Designing a Scalable Deployment Pipeline

Anyone who’s led a product engineering team knows that a growing team requires investments in process, communication approaches, and documentation. These investments help new people get up to speed, become productive quickly, stay informed about what the rest of the team is doing, and codify tribal knowledge so it doesn’t leave with people.

One thing that receives less investment when a team scales is its deployment pipeline–the tools and infrastructure for deploying, testing, and running in production. Why are these investments lacking even when the team can identify the pain points? My theory is that it nearly always feels too expensive in terms of both money and lost progress on building features.
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Open Source Basics: NPM Edition

As software developers, we’ve long used third-party code in our day-to-day work, but these days, it’s much easier to find and integrate it with package managers and searchable repositories.

Inevitably, there comes a time when our unique use of a library exposes a new bug, or we find that we could almost use that sweet tool if only it did this one tiny thing differently. When that happens, we find ourselves popping open the hood and making changes to a third-party dependency. Read more on Open Source Basics: NPM Edition…

Getting Started with AppleScript

As a consultant, I do my best to be as efficient as possible. I want to provide the greatest value I can, and one of the ways of doing this is by cutting down the repetition in my workflow. If I find myself doing a task frequently, I try to shorten the time it takes to do it, or to automate it completely. Recently, I have been exploring AppleScript, which is a very powerful tool available to anyone running OS X.
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Tech Debt Isn’t What You Think It Is

Technical debt isn’t what you think it is.

Kellan Elliott-McCrea wrote up an excellent commentary on tech debt back in January ’16. He makes some fantastic points that help clarify what tech debt is and isn’t, but I’ve still been feeling like something is missing in his definition. I think I’m starting to get a handle on it.
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Life After Text Mode: How I Learned to Stop Typing So Much and Love the GUI Again

The command line is a powerful abstraction in the developer’s toolbox—a succinct line of communication directly into the heart of the operating system. A skilled developer can take a small window filled with nothing but a blinking cursor and turn it into a productive environment for building websites, apps, and experiences that delight, amaze, and inspire. But sometimes, we developers get so caught up in the productive asceticism of the command line that we forget about the world outside and all it has to offer. Three apps have me rethinking my Text Mode lifestyle. Read more on Life After Text Mode: How I Learned to Stop Typing So Much and Love the GUI Again…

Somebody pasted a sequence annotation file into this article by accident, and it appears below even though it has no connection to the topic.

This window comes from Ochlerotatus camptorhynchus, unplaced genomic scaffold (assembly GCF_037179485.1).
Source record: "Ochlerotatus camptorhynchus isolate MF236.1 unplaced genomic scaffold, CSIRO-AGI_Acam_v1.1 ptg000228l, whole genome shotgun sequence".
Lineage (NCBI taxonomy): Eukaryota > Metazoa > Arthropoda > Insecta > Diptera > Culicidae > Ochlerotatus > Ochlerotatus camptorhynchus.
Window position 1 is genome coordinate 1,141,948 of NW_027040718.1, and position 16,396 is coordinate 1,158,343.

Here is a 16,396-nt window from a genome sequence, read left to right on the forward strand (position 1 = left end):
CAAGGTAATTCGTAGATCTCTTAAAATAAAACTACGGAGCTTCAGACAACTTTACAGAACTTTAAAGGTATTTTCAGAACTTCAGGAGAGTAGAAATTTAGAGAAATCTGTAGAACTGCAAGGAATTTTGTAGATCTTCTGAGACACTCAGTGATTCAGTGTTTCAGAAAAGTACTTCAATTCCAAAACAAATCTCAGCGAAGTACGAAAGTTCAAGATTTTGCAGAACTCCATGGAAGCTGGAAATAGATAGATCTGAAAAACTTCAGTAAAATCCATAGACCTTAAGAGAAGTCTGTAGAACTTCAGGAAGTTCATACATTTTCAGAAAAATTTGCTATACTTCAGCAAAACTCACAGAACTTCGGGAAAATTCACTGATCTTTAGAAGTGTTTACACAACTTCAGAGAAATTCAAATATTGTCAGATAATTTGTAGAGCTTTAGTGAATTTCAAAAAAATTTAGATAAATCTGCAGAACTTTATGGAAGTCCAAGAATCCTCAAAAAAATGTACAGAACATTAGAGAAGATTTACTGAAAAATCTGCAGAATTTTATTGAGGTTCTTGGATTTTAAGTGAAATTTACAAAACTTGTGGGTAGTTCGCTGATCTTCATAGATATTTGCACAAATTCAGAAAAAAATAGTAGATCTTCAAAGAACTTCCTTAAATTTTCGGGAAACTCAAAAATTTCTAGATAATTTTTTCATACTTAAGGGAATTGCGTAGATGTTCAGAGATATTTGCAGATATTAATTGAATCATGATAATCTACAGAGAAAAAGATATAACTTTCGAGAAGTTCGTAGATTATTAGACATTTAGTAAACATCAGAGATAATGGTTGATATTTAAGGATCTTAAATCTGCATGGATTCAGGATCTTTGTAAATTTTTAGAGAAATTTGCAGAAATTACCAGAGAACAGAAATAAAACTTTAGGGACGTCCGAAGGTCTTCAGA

Help Your Fellow Developers with Well-Worded Error Messages

When something goes wrong in my code, I usually try to throw an error with a message telling me what went wrong. I don’t think too much about what the error message is. It’s usually just enough to give me an idea about why the code raised an exception.

Recently, one of my co-workers pointed out an improvement I could make: Write error messages that won’t make him think. A good error message should not only point out a problem in your code. It should also indicate that a solution is available. Read more on Help Your Fellow Developers with Well-Worded Error Messages…

Sharing Web Data with iOS Using WKWebView

I recently helped develop a native iOS app for a client that sells software to many different educational organizations. We wrote the app in Swift, and it interacts with our client’s pre-existing web API.

One challenge we faced was that many of our client’s customers require single-account, multiple-login (SAML) support through their own web portals. To support SAML, we needed an easy way to pass a user’s API credentials from a web page to our iOS application. In this post, I’ll show how this can be accomplished using WKWebView.
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How to Debug Stored Procedures in Visual Studio in 3 Steps

My first project at Atomic was a C#-based web application using Visual Studio. As time passed, I became familiar with many of the shortcuts and tools that Visual Studio provides to help with common development tasks. Whenever there was a section of code that I didn’t quite understand, I would use the debugging tools to my advantage.

The application relied quite heavily on stored procedures, which I was used to writing within SQL Server Management Studio (SSMS). Unfortunately, SSMS doesn’t provide many tools to help with writing complex stored procedures. Not having much SQL experience beyond basic SELECT, INSERT, and UPDATE statements, I decided to use Visual Studio’s tools to help me out.
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